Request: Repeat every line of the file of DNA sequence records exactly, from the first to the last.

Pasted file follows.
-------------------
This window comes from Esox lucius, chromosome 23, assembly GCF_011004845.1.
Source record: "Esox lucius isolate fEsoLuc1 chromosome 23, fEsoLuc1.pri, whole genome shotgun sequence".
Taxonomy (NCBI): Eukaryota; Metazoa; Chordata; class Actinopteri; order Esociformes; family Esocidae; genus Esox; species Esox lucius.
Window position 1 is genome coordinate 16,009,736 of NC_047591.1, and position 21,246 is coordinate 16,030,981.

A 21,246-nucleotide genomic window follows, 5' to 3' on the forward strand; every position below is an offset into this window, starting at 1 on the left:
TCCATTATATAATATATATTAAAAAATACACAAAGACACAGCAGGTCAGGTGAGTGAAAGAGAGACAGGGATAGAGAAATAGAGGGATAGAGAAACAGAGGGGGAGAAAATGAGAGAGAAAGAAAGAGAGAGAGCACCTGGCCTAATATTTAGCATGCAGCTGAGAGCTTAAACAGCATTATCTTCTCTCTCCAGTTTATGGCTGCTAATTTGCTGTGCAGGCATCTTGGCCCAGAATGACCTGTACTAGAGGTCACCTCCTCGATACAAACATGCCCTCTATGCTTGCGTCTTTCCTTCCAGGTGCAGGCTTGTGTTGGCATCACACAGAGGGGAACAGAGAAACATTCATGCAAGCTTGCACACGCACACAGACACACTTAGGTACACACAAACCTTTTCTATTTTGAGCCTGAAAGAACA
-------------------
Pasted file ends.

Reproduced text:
This window comes from Esox lucius, chromosome 23, assembly GCF_011004845.1.
Source record: "Esox lucius isolate fEsoLuc1 chromosome 23, fEsoLuc1.pri, whole genome shotgun sequence".
Taxonomy (NCBI): Eukaryota; Metazoa; Chordata; class Actinopteri; order Esociformes; family Esocidae; genus Esox; species Esox lucius.
Window position 1 is genome coordinate 16,009,736 of NC_047591.1, and position 21,246 is coordinate 16,030,981.

A 21,246-nucleotide genomic window follows, 5' to 3' on the forward strand; every position below is an offset into this window, starting at 1 on the left:
TCCATTATATAATATATATTAAAAAATACACAAAGACACAGCAGGTCAGGTGAGTGAAAGAGAGACAGGGATAGAGAAATAGAGGGATAGAGAAACAGAGGGGGAGAAAATGAGAGAGAAAGAAAGAGAGAGAGCACCTGGCCTAATATTTAGCATGCAGCTGAGAGCTTAAACAGCATTATCTTCTCTCTCCAGTTTATGGCTGCTAATTTGCTGTGCAGGCATCTTGGCCCAGAATGACCTGTACTAGAGGTCACCTCCTCGATACAAACATGCCCTCTATGCTTGCGTCTTTCCTTCCAGGTGCAGGCTTGTGTTGGCATCACACAGAGGGGAACAGAGAAACATTCATGCAAGCTTGCACACGCACACAGACACACTTAGGTACACACAAACCTTTTCTATTTTGAGCCTGAAAGAACA